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Canada’s controversial Royal British Columbia Museum

More details on the planned $789m new home for the Royal British Columbia Museum (RBCM) were released this week. The Canadian provincial government aimed to win over a skeptical public. Citing seismic risks, hazardous materials, and limitations on space and operating systems, the province argued it would be less expensive to build a new museum than to repair the current one, built-in 1968, at an estimated cost of $1.37bn.

“We understand this investment is a lot of money,” the tourism minister Melanie Mark said at a press conference on 25 May. “We won’t kick this project down the road. There is a risk to doing nothing.”

Still, many critics of the project remained underwhelmed by the lack of clear vision and argued that key details on costs were redacted from the documents released. The design of the new museum also remains a mystery. Officials at the press briefing stated the final design will depend on consultations with the Songhees and Esquimalt First Nations, and what potential architects submit.

A new research and collections building set to be completed by 2025 ran over budget by more than 20% to $224m in the last year. With the total museum replacement cost now estimated at more than $1bn, officials mentioned hope for federal funding. Currently, the British Columbia Government pays $12.6m of the RBCM’s annual budget of $21m.

New timelines were also revealed this week, with public engagement on designs for the new museum due to start after the current museum closes on 6 September, followed by a government procurement process for the new building. A three-year process of moving exhibition hall contents to a warehouse outside of Victoria is set to begin by next spring, at the same time as consultation begins on the design of the museum and removal of asbestos and initial demolition of the old building are initiated.

Plans to demolish the current building and replace it with the most expensive museum in Canadian history have been subjected to ongoing scrutiny. The Canadian journalist Lucas Aykroyd, for example, has alleged conflict of interest on the part of new chief executive Alicia Dubois. When reached for comment by The Art Newspaper, Aykroyd, who says that the museum has yet to respond to his request for comment, said: “I mentioned in the article that there was no chief executive bio posted more than three months after her arrival. They suddenly got a bio up today that is clearly supposed to respond to the points I raised.”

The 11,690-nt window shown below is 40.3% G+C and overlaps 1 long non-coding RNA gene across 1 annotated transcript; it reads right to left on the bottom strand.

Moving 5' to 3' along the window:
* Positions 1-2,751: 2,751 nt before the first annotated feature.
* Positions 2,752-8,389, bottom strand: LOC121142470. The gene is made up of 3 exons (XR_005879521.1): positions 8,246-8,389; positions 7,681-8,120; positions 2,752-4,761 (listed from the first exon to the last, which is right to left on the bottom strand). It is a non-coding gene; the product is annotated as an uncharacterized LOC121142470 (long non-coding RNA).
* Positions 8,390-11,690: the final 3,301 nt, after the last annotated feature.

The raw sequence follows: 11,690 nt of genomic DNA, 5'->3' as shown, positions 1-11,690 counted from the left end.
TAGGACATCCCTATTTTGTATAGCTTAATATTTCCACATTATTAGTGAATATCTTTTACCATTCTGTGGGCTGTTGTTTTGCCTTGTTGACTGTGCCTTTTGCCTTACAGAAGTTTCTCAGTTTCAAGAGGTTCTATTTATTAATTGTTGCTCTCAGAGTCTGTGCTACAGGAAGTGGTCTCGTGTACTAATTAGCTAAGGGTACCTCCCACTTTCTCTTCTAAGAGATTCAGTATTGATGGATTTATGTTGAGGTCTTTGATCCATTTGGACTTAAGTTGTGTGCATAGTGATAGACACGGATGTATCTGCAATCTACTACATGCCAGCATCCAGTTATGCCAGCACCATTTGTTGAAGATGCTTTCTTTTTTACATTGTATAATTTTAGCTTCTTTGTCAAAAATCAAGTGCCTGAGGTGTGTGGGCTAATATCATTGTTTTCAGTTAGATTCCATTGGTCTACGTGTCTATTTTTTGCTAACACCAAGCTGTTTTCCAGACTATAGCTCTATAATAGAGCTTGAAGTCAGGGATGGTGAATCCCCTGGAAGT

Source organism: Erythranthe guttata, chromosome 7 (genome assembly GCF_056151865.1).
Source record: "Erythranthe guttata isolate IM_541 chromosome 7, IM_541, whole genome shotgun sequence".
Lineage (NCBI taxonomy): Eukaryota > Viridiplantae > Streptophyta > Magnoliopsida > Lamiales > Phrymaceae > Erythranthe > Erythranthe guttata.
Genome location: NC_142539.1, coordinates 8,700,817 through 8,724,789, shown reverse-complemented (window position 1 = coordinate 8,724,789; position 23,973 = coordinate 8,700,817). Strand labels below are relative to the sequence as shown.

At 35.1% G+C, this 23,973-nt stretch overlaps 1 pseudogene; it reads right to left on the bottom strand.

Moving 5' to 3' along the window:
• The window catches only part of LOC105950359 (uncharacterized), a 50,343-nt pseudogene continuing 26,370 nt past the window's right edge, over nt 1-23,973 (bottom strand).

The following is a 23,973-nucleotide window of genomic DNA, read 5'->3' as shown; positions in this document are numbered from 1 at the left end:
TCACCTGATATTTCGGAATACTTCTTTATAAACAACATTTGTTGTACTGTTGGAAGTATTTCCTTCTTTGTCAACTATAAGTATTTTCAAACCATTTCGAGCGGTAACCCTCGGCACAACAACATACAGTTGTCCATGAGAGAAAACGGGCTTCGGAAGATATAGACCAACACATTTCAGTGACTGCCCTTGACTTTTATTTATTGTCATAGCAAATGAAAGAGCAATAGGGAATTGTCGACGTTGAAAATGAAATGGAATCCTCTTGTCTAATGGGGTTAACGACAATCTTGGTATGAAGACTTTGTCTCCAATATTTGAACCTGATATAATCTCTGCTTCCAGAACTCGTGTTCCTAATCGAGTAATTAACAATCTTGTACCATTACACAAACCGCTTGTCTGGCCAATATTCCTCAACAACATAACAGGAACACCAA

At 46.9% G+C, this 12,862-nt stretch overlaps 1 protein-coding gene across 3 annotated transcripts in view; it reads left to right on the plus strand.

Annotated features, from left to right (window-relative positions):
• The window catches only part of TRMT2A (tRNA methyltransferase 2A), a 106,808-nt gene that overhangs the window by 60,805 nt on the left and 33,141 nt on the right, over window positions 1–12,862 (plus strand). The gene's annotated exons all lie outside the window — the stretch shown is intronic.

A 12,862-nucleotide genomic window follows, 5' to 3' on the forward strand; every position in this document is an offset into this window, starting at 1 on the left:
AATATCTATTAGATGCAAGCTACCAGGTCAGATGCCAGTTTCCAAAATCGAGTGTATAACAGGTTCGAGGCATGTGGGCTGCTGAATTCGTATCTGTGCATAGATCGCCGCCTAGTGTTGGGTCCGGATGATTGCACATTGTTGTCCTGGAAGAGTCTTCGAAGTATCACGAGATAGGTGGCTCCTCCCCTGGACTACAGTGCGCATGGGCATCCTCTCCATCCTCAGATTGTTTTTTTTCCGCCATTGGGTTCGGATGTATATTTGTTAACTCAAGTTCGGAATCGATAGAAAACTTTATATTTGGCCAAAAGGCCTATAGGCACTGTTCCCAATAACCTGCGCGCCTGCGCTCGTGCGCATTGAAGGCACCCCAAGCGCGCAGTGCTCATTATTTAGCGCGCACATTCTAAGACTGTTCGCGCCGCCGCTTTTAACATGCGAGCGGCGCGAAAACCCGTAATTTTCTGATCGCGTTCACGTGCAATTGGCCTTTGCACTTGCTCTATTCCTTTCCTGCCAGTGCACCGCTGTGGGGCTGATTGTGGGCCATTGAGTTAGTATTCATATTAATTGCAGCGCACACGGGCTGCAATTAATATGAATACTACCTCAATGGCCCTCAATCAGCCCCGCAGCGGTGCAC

Aykroyd argues that Dubois has maintained a full schedule of public speaking engagements and appearances, including promoting her private consulting business, which does not mention her role as the chief executive of the RBCM.

He also notes that Dubois left her previous job as chief executive of the Alberta Indigenous Opportunities Corporation (AIOC) on 12 November 2021, after just 14 months and in the wake of a $25m sexual harassment lawsuit, and a week later incorporated Nish Synergies Advisory Group, of which she is the lone member of the board of directors. The stated mission of the group is to advise “Indigenous business leaders, corporations, not-for-profit organisations, and governments as they navigate how to create synergistic, lasting business partnerships with shared outcomes and measurable impact.”

Construction of the new home for the museum is slated to begin in the summer of 2025. When it opens in early 2030, new exhibition and education areas as well as collections space will see the 250,000 sq ft. facility expand in size by 26%. The collection comprises around seven million objects, including extensive collections of natural and human history, specimens, artifacts, and archival records, as well as totem poles and other items awaiting repatriation to First Nations communities.

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